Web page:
Before the review, the board and principal of the school completed the ERO Board Assurance Statement and Self-Audit Checklists. In these documents they attested that they had taken all reasonable steps to meet their legislative obligations related to the following:

  • board administration

  • curriculum

  • management of health, safety and welfare

  • personnel management

  • asset management.

During the review, ERO checked the following items because they have a potentially high impact on student safety and wellbeing:

  • emotional safety of students (including prevention of bullying and sexual harassment)

  • physical safety of students

  • teacher registration and certification

  • processes for appointing staff

  • stand down, suspension, expulsion and exclusion of students

  • attendance

  • school policies in relation to meeting the requirements of the Vulnerable Children Act 2014.

Going forward

How well placed is the school to accelerate the achievement of all children who need it?

Children are achieving well. The school demonstrates strong progress toward achieving equity in educational outcomes, supported by effective, sustainable processes and practices.

Agreed next steps are to:

  • continue designing and enacting a curriculum and learning environments that further support children to be leaders of their own learning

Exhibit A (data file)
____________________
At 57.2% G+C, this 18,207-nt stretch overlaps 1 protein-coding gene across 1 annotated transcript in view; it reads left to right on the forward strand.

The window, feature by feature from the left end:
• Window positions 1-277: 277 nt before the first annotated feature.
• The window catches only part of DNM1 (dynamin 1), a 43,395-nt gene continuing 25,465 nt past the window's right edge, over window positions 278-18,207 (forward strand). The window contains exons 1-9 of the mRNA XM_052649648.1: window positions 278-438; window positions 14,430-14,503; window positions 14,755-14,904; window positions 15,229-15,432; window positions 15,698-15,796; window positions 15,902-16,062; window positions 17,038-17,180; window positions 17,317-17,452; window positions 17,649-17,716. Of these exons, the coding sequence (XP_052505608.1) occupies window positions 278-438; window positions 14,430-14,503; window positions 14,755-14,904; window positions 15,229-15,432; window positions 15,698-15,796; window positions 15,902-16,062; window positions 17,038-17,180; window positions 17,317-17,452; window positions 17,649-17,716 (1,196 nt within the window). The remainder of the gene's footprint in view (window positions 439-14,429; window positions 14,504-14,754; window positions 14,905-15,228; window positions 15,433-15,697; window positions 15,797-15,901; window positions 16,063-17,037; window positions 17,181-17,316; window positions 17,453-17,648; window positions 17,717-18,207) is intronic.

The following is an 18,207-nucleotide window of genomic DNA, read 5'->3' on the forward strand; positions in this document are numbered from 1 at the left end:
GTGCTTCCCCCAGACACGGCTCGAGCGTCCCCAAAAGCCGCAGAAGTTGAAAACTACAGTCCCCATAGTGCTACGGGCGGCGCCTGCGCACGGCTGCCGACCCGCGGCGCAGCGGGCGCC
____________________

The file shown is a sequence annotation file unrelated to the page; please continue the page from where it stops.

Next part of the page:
• enhance teaching and learning practices, including strengthening learning partnerships with parents

The board and senior leaders agree that a further next step is to deepen the evaluation of programmes and initiatives, to show their effectiveness in promoting positive outcomes for children.

ERO is likely to carry out the next review in three years.

Steffan Brough

Deputy Chief Review Officer Northern (Acting)

31 May 2017

About the school 

Location

Pakuranga, Auckland

Ministry of Education profile number

1466

School type

Contributing (Years 1 to 6)

School roll

145

Gender composition

Boys 57% Girls 43%

Ethnic composition

Māori

Pākehā

Samoan

African

Cook Islands Māori

Niue

Tongan

Indian

Chinese

Middle Eastern

Sri Lankan

other

24%

21%

15%

6%

6%

6%

6%

4%

3%

3%

2%

4%

Provision of Māori medium education

No

Review team on site

March 2017

Date of this report

31 May 2017

Most recent ERO report(s)

Education Review

Education Review

Education Review

February 2014

August 2009

August 2006